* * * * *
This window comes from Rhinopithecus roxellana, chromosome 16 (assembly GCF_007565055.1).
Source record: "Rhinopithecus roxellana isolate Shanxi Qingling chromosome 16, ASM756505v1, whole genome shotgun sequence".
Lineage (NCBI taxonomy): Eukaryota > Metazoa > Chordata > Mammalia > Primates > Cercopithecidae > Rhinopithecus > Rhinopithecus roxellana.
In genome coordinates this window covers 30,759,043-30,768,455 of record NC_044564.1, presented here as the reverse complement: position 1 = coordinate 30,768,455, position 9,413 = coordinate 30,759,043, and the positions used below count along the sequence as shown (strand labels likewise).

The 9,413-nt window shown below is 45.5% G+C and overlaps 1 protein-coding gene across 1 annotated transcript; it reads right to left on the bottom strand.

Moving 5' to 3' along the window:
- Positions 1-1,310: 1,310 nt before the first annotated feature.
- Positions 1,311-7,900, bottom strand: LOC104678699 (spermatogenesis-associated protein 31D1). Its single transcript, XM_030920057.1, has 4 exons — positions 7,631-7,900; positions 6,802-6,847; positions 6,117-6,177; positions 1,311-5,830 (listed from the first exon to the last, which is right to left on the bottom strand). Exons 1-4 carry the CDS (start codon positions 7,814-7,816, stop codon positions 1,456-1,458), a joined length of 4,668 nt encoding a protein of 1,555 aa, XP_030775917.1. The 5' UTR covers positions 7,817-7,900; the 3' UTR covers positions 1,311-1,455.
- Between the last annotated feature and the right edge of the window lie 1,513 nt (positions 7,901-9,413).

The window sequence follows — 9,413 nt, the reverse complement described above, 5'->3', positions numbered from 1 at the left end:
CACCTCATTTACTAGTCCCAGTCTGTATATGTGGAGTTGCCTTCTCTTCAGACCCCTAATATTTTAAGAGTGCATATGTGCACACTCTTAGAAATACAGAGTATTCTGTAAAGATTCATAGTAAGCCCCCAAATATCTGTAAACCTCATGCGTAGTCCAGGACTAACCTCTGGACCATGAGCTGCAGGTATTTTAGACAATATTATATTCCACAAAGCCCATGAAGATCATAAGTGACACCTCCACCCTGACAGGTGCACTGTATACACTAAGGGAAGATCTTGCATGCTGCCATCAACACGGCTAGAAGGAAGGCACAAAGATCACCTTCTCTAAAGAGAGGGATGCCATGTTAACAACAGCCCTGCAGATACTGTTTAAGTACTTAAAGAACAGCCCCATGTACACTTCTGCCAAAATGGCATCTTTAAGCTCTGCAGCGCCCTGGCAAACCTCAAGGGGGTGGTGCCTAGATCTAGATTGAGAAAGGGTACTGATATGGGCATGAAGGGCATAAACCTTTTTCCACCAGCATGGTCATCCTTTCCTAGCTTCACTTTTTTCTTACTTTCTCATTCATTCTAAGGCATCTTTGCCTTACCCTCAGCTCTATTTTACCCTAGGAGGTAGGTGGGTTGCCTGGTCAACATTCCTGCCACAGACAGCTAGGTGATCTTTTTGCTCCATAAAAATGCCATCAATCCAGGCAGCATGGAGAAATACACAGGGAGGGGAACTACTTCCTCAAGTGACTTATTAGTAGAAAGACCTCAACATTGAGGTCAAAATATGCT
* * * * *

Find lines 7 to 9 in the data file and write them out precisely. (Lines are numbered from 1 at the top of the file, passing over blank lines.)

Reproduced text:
- Positions 1-1,310: 1,310 nt before the first annotated feature.
- Positions 1,311-7,900, bottom strand: LOC104678699 (spermatogenesis-associated protein 31D1). Its single transcript, XM_030920057.1, has 4 exons — positions 7,631-7,900; positions 6,802-6,847; positions 6,117-6,177; positions 1,311-5,830 (listed from the first exon to the last, which is right to left on the bottom strand). Exons 1-4 carry the CDS (start codon positions 7,814-7,816, stop codon positions 1,456-1,458), a joined length of 4,668 nt encoding a protein of 1,555 aa, XP_030775917.1. The 5' UTR covers positions 7,817-7,900; the 3' UTR covers positions 1,311-1,455.
- Between the last annotated feature and the right edge of the window lie 1,513 nt (positions 7,901-9,413).